In our day and age, salt is common and cheap. Amazon sells Morton Salt for less than $2 a pound. And if you’re having dinner with your family you probably use “plain-old” Morton salt. But if you’re having guests over, you might serve up the Pink Himalayan Salt. And if they’re really special guests, you might break out your Blue Persian Salt! So in our day, salt is as easy as going to Ridley’s or getting it off of Amazon... Back then salt was so valued that sometimes is took the place of money. Sometimes, Roman soldiers were paid their wages in salt… and that’s where the phrase developed where a derelict soldier “wasn’t worth his salt.” . And so, using salt was a bit like burning cash…. And when you’d have a friend over you would show the value you place on the friendship by giving them salt with their “Mutton, Lettuce & Tomato” sandwich.

Along those lines… Because of salt’s value and what it represented as an enduring preservative salt was sometimes used in covenants to demonstrate their priority or solemnity. Numbers 18:19 describes the Jews covenant with the Lord as a “Covenant of Salt” one that is EVERLASTING and of GREAT importance.

Finally, for all these reasons… salt was used to added to sacrifices to honor God.

Okay, so there were tons of uses for salt…and that brings us back to the question: . What did Jesus mean when He said, “You are the salt of the Earth” in verse 13?. That’s an important question because which USE of salt you choose will have a tremendous impact on the application of this principle.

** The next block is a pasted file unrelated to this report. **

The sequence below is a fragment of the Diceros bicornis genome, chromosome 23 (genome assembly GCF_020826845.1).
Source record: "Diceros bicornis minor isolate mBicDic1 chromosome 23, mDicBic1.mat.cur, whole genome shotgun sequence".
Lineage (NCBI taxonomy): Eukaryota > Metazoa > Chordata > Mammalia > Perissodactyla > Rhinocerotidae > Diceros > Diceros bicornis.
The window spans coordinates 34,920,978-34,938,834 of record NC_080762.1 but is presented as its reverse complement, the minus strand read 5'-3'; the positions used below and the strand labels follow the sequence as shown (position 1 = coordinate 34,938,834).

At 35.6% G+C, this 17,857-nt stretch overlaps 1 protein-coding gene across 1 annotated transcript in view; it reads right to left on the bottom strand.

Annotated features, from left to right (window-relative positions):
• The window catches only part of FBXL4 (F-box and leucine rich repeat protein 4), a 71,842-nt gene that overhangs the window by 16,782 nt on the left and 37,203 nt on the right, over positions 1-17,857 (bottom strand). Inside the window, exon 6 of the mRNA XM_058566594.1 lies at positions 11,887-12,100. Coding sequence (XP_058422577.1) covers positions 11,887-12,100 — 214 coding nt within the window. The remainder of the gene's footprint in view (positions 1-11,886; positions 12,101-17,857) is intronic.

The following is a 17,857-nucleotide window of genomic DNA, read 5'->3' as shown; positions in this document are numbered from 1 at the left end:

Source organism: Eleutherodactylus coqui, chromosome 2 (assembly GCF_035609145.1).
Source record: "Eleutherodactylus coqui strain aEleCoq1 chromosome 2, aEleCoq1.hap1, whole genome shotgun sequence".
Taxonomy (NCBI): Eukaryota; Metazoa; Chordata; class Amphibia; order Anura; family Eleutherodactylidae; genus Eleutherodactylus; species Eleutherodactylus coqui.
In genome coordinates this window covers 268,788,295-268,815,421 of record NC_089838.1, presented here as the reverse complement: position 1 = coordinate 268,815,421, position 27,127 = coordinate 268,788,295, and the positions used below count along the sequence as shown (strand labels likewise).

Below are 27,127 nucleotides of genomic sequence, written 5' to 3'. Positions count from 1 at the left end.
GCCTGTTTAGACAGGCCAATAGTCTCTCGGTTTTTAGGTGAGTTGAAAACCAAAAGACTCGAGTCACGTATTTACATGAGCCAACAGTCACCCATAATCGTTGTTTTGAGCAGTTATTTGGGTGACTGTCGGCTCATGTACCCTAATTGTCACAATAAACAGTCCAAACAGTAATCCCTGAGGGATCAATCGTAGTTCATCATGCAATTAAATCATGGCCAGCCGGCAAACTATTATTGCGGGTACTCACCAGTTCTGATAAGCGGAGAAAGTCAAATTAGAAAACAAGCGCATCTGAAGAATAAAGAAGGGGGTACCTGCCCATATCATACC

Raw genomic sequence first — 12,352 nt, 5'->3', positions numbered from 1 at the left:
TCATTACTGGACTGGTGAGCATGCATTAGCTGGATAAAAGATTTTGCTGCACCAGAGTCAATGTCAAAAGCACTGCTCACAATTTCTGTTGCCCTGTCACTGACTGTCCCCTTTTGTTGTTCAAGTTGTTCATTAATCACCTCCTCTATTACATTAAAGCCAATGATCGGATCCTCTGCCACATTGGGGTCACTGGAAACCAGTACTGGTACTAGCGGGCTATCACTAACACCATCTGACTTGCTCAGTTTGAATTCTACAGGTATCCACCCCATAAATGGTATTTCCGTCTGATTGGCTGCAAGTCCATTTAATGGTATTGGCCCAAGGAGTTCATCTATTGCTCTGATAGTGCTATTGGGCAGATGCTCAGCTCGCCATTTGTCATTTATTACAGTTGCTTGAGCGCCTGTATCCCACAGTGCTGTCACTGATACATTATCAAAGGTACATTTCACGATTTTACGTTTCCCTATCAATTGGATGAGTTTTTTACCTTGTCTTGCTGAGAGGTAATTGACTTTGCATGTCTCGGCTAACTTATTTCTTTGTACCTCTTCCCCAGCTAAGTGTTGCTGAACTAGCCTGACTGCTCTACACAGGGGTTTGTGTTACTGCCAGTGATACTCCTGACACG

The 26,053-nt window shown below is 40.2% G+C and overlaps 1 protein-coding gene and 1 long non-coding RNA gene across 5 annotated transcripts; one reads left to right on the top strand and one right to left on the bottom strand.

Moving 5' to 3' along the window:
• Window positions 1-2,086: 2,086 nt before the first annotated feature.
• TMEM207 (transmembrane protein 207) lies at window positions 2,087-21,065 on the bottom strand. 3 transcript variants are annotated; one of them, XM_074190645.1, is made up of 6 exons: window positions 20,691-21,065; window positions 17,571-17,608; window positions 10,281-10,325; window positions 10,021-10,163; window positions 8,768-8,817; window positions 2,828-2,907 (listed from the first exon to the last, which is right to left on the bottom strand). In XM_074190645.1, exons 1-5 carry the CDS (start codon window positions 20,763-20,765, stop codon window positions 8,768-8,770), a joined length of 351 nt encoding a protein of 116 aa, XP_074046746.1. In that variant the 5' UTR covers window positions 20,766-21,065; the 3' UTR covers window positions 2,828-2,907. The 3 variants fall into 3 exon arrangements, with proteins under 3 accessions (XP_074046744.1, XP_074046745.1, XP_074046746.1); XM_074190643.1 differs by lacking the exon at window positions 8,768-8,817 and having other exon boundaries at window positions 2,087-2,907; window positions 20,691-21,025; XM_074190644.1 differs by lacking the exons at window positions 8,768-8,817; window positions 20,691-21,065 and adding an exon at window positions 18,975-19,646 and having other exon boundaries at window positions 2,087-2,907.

For instance, if we focus on salt preservative qualities that means we should seek to preserve society… and get involved in politics, and the sciences and the arts to keep society from moral decline. (But that often puts us in a strange dilemma of joining a society that is in rebellion to God and under His judgment and doesn’t want to be preserved).

In fact, older commentaries pointed out that salt was used to kill things and show God’s judgment so our role is to announce to the world it’s under God’s judgment.

Sometimes preachers will say that since salt creates “thirst” we are to create thirst for Christ and live our Christian life SO ATTRACTIVELY that people look at how we live and say, “I want what she has!”. Or, maybe we’re to add flavor to life and connect them to the joy of the Lord is there strength... Or maybe we’re to be medicine and bring people to the healing truths of the Lord. Or maybe we are to establish friendships and invest in relationships with people of the world. I’m not sure Jesus wants us to be thinking in any of these categories.  The fact is Jesus compares us to a product that has 14,000 uses but He doesn’t give us any hint about which one He means... And I think that’s because Jesus is not calling us to a specific function in society, but a KIND of engagement.